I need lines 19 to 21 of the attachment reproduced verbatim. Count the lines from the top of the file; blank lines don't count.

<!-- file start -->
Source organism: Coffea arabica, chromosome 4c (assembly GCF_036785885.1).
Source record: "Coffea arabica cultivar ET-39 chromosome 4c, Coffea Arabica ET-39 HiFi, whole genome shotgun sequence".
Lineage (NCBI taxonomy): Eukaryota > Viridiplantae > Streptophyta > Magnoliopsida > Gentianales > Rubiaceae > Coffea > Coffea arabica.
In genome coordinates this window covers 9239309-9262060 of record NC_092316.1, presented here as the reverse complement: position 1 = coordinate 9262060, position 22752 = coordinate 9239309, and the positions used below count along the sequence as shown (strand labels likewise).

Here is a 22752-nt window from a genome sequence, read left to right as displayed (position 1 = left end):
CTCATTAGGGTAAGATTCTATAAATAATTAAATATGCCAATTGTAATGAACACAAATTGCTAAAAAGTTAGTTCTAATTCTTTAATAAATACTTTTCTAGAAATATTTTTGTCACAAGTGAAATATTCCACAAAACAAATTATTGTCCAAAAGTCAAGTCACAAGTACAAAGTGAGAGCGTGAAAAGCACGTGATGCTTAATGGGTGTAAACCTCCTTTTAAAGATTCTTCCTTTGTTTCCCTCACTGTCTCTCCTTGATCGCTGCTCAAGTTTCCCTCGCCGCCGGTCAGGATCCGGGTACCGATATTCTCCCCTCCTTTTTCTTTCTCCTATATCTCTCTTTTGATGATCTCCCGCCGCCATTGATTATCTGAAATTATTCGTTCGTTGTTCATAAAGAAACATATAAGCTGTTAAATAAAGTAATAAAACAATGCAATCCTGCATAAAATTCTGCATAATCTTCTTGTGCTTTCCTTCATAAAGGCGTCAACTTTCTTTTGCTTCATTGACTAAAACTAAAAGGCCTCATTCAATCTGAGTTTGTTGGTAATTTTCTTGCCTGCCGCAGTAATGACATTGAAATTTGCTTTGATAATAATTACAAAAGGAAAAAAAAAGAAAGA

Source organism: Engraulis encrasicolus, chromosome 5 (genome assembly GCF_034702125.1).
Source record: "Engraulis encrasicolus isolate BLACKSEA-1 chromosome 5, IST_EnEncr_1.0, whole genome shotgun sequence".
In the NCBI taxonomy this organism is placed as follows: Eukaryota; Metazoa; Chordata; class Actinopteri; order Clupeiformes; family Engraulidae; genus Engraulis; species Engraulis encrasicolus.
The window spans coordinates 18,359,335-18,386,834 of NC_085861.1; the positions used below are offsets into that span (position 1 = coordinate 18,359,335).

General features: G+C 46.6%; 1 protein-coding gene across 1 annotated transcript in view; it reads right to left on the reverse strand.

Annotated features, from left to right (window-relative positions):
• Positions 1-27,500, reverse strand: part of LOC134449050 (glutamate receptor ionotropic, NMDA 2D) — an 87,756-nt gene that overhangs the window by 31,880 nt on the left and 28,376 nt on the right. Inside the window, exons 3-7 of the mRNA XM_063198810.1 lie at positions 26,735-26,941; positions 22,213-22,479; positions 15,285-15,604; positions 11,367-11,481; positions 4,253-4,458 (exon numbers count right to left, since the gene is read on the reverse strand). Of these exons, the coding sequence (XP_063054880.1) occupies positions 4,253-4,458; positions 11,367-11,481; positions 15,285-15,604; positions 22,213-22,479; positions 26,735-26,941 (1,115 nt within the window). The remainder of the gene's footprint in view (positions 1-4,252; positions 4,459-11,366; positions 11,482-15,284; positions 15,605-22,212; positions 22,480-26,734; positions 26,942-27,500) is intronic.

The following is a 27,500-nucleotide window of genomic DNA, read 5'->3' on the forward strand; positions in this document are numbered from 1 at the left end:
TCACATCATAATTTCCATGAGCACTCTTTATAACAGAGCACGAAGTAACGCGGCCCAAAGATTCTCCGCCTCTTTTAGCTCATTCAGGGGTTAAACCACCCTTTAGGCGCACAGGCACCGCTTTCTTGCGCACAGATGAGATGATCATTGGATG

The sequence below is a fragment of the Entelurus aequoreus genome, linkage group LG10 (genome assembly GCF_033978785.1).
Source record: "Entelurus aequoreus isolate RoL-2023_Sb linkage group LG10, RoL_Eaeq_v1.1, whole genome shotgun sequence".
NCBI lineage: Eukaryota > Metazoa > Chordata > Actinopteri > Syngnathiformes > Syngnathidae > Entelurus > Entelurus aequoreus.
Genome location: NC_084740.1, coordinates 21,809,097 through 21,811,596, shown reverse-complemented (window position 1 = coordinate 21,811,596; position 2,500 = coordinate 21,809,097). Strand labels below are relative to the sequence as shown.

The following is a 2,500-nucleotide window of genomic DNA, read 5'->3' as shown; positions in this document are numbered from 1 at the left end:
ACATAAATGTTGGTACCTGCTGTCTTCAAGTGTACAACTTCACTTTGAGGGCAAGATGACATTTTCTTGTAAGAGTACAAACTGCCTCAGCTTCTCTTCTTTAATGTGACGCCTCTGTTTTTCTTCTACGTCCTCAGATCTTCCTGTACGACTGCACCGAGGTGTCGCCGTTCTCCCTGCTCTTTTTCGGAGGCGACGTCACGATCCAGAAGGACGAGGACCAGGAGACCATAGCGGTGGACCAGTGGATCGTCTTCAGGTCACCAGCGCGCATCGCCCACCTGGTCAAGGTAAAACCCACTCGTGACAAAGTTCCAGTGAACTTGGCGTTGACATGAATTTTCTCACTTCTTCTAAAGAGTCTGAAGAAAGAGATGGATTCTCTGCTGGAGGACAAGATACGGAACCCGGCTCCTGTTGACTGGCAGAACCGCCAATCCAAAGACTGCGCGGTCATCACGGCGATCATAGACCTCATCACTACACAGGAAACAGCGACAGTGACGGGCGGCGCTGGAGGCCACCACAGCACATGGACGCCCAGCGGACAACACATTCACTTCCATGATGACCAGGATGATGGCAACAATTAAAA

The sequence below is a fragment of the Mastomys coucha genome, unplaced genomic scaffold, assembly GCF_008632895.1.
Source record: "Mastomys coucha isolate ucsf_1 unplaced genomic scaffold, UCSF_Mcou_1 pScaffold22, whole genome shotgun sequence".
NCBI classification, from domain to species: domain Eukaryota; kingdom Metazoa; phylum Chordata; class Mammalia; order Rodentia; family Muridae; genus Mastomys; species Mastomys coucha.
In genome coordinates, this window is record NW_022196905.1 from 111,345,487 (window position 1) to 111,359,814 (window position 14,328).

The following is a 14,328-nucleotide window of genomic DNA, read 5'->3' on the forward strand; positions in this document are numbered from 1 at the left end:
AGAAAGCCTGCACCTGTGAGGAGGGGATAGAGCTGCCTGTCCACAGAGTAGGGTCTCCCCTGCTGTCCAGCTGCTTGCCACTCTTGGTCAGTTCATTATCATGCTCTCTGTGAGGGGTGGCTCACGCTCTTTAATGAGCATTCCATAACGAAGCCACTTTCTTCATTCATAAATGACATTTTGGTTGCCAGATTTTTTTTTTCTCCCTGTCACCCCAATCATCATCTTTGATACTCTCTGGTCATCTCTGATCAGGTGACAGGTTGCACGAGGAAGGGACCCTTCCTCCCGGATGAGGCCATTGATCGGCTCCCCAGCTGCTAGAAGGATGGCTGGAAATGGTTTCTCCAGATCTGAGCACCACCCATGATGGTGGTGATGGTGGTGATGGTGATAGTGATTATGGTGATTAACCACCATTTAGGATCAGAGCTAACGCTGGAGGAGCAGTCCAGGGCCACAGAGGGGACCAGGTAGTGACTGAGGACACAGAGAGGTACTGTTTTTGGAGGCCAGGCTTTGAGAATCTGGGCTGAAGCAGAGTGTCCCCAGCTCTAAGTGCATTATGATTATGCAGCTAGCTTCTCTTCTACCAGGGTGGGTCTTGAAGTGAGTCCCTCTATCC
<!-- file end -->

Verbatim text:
Genome location: NC_084740.1, coordinates 21,809,097 through 21,811,596, shown reverse-complemented (window position 1 = coordinate 21,811,596; position 2,500 = coordinate 21,809,097). Strand labels below are relative to the sequence as shown.

The following is a 2,500-nucleotide window of genomic DNA, read 5'->3' as shown; positions in this document are numbered from 1 at the left end:
ACATAAATGTTGGTACCTGCTGTCTTCAAGTGTACAACTTCACTTTGAGGGCAAGATGACATTTTCTTGTAAGAGTACAAACTGCCTCAGCTTCTCTTCTTTAATGTGACGCCTCTGTTTTTCTTCTACGTCCTCAGATCTTCCTGTACGACTGCACCGAGGTGTCGCCGTTCTCCCTGCTCTTTTTCGGAGGCGACGTCACGATCCAGAAGGACGAGGACCAGGAGACCATAGCGGTGGACCAGTGGATCGTCTTCAGGTCACCAGCGCGCATCGCCCACCTGGTCAAGGTAAAACCCACTCGTGACAAAGTTCCAGTGAACTTGGCGTTGACATGAATTTTCTCACTTCTTCTAAAGAGTCTGAAGAAAGAGATGGATTCTCTGCTGGAGGACAAGATACGGAACCCGGCTCCTGTTGACTGGCAGAACCGCCAATCCAAAGACTGCGCGGTCATCACGGCGATCATAGACCTCATCACTACACAGGAAACAGCGACAGTGACGGGCGGCGCTGGAGGCCACCACAGCACATGGACGCCCAGCGGACAACACATTCACTTCCATGATGACCAGGATGATGGCAACAATTAAAA